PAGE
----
Streaming video may be in the post-epidemic transition.
As COVID-19 restrictions began to ease this spring, the rise in new stream subscriptions has been reduced. Number of U.S. homes to issue new registrations It dropped to 3.9% from April-June 2021, down from 12.9% the same period a year ago, and will find Qatar Entertainment on demand.
That is the lowest new subscription rate since the consulting firm launched in the first quarter of 2020.
Cancer reports that US homes still have about 95.8 million registered members in the stream, with 75% of them permanently.
Many streaming video enthusiasts want to reduce certain subscriptions by swinging on services during the Coronavirus epidemic. Increasingly, homes with three or more subscriptions – some paid and stored, others based on probation or borrowing passwords – up to 52%, up from 45% a year ago, according to a survey of 4,000 U.S. Internet users. From the beginning of this year, in an analysis by Amper in London.
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And Ampert found that more than a quarter (29%) of households can access five or more services. Many people think that they want to reduce the subscription load.
Andre Montgomery, chief of staff at District Heights in Maryland, using at least seven apps, including YouTube TV and ESPN +, said: “My overall account is starting to increase as cable service. But I’m not sure which apps give the bank the best results.
Accord TV, Brittany and HBA were affected by the outbreak in El Pradio, El Pradio, Dennis Gastino, New Mexico. He said he had doubled his subscriptions to three shows (Hulu, Netflix and Amazon Prime Video) to watch shows like Max. “HBC Max” and “Fisher’s Modern Assassination Secrets” (Accor)
And now, Gastino plans to retreat, but he says, “Which one is harder to throw away?” We are looking at what we can get from our main cable service and how often we use it when we retire and move elsewhere. He also said that we want to avoid the proliferation of expensive services. In an email chat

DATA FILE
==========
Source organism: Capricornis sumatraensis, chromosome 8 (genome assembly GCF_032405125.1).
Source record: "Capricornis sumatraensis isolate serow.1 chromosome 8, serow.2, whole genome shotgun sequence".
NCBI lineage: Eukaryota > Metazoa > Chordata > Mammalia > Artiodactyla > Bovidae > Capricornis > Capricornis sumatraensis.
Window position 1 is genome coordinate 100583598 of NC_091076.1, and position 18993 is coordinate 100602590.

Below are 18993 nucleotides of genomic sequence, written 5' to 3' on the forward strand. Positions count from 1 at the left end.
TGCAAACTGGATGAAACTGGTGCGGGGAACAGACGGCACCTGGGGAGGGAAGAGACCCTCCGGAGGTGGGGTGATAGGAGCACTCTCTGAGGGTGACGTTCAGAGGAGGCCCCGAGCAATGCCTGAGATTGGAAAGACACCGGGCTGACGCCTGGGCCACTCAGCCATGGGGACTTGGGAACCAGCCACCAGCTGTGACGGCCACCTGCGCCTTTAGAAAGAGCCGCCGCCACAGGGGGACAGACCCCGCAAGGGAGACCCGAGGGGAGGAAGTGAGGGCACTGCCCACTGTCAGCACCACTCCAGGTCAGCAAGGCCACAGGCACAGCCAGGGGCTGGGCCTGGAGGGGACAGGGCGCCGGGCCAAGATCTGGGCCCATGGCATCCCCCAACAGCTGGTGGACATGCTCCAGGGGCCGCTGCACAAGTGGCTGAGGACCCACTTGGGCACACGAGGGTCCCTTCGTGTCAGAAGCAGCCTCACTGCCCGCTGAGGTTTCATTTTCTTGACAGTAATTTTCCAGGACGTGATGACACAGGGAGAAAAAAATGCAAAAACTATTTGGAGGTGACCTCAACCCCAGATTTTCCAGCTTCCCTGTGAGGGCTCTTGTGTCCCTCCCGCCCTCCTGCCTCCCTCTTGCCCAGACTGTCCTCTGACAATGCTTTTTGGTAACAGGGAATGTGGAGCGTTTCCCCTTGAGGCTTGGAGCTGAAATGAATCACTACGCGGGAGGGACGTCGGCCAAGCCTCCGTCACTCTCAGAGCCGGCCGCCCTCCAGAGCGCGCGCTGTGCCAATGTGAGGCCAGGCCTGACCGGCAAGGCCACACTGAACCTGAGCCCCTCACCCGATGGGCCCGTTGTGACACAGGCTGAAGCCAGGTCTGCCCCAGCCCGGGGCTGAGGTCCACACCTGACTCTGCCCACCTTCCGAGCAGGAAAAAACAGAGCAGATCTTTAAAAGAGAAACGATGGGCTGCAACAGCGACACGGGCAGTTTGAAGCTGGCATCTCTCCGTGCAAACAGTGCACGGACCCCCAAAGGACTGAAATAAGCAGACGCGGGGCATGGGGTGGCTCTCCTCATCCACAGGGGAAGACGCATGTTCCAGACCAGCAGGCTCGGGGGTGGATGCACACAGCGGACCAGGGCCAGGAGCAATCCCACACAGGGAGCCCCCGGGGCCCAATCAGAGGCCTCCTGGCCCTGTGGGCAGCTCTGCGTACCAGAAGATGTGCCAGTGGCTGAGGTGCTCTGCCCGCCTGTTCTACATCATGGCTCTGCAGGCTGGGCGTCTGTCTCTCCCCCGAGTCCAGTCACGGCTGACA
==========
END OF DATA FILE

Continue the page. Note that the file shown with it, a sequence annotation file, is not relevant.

Consumers seem to be in a trance. Thirty-two percent of subscribers who want to change their services plan to cancel one in the first half of 2021, according to AC Entertainment and Technology, which monitors about 3,000 US total entertainment consumers. That’s up 26% in the second half of 2020.
One of the main reasons you want to consider canceling or downgrading a streaming service is: Excessive expenses, the desire to cut costs, the loss of some popular content, and the end of a particular show.
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If you think you need to reduce, try “App Hopping”, which involves highlighting a service during a trial period and deleting the first payment before hitting your credit card. One-fourth (26%) of adult US users do so at least twice a year, according to Michael Grace’s Disease Group, citing preliminary studies.
Another “App Hope” strategy has been used to register for a specific sport or event and then cancel the service at least twice a year, which makes it 13%.
What else happened in Tech?
•“The new farm.” According to a study conducted today in the United States, white supremacists in Amazon, Apple, Facebook, Google, and Microsoft are five times more likely than their Hispanic counterparts and seven times more likely than their black counterparts. White workers are three times more likely to be executives with Hispanic or black workers than in all American industries.
•IOS update. The arrival of iOS 15, the new Apple operating system for iPhones this fall, may leave your model cold in some respects.
•Your TV set. The long-promised lilac OLD from LG Electronics 4K TV is finally coming to America but the price may surprise you.
There is a new survey showing how many people played video games during the epidemic. More than half of the players (55%) said they played more games during the epidemic, according to a study by the Entertainment Software Association. More Americans now – 227 million – say they played more than 214 million video games a year ago.
This week at Talking Tech
In the talk tech podcast, we discussed when your kids should get their first phone and best practices for posting their first phone online.
Follow Mike Snyder on Twitter: @MikeSnider.